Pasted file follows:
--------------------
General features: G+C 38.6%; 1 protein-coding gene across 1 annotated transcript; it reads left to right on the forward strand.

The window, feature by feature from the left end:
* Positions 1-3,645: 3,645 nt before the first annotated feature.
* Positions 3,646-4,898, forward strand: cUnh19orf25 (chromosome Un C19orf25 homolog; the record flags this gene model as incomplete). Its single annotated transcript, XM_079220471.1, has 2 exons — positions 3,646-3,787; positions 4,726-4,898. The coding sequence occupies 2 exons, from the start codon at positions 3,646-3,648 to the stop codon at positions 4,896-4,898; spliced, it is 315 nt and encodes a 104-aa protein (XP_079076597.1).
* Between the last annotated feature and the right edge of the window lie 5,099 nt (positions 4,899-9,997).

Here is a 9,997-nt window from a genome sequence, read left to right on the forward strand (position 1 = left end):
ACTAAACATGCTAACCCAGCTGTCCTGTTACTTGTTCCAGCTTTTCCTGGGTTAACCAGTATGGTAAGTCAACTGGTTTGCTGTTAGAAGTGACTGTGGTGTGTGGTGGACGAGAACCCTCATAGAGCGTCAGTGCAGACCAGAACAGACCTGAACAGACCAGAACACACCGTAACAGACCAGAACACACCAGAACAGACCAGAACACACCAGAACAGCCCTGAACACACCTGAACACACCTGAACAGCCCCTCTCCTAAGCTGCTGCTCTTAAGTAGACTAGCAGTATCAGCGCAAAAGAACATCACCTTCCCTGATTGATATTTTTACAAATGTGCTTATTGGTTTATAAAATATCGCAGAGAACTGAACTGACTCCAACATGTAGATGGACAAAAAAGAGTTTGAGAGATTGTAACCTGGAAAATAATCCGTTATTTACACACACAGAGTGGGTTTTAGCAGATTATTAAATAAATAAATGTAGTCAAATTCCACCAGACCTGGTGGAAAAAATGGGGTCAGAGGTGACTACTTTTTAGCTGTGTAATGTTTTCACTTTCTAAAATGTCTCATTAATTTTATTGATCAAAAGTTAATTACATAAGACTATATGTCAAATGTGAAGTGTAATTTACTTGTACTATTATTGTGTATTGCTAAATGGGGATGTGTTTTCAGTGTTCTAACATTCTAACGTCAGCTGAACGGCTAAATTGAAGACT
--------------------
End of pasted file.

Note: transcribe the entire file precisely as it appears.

General features: G+C 38.6%; 1 protein-coding gene across 1 annotated transcript; it reads left to right on the forward strand.

The window, feature by feature from the left end:
* Positions 1-3,645: 3,645 nt before the first annotated feature.
* Positions 3,646-4,898, forward strand: cUnh19orf25 (chromosome Un C19orf25 homolog; the record flags this gene model as incomplete). Its single annotated transcript, XM_079220471.1, has 2 exons — positions 3,646-3,787; positions 4,726-4,898. The coding sequence occupies 2 exons, from the start codon at positions 3,646-3,648 to the stop codon at positions 4,896-4,898; spliced, it is 315 nt and encodes a 104-aa protein (XP_079076597.1).
* Between the last annotated feature and the right edge of the window lie 5,099 nt (positions 4,899-9,997).

Here is a 9,997-nt window from a genome sequence, read left to right on the forward strand (position 1 = left end):
ACTAAACATGCTAACCCAGCTGTCCTGTTACTTGTTCCAGCTTTTCCTGGGTTAACCAGTATGGTAAGTCAACTGGTTTGCTGTTAGAAGTGACTGTGGTGTGTGGTGGACGAGAACCCTCATAGAGCGTCAGTGCAGACCAGAACAGACCTGAACAGACCAGAACACACCGTAACAGACCAGAACACACCAGAACAGACCAGAACACACCAGAACAGCCCTGAACACACCTGAACACACCTGAACAGCCCCTCTCCTAAGCTGCTGCTCTTAAGTAGACTAGCAGTATCAGCGCAAAAGAACATCACCTTCCCTGATTGATATTTTTACAAATGTGCTTATTGGTTTATAAAATATCGCAGAGAACTGAACTGACTCCAACATGTAGATGGACAAAAAAGAGTTTGAGAGATTGTAACCTGGAAAATAATCCGTTATTTACACACACAGAGTGGGTTTTAGCAGATTATTAAATAAATAAATGTAGTCAAATTCCACCAGACCTGGTGGAAAAAATGGGGTCAGAGGTGACTACTTTTTAGCTGTGTAATGTTTTCACTTTCTAAAATGTCTCATTAATTTTATTGATCAAAAGTTAATTACATAAGACTATATGTCAAATGTGAAGTGTAATTTACTTGTACTATTATTGTGTATTGCTAAATGGGGATGTGTTTTCAGTGTTCTAACATTCTAACGTCAGCTGAACGGCTAAATTGAAGACT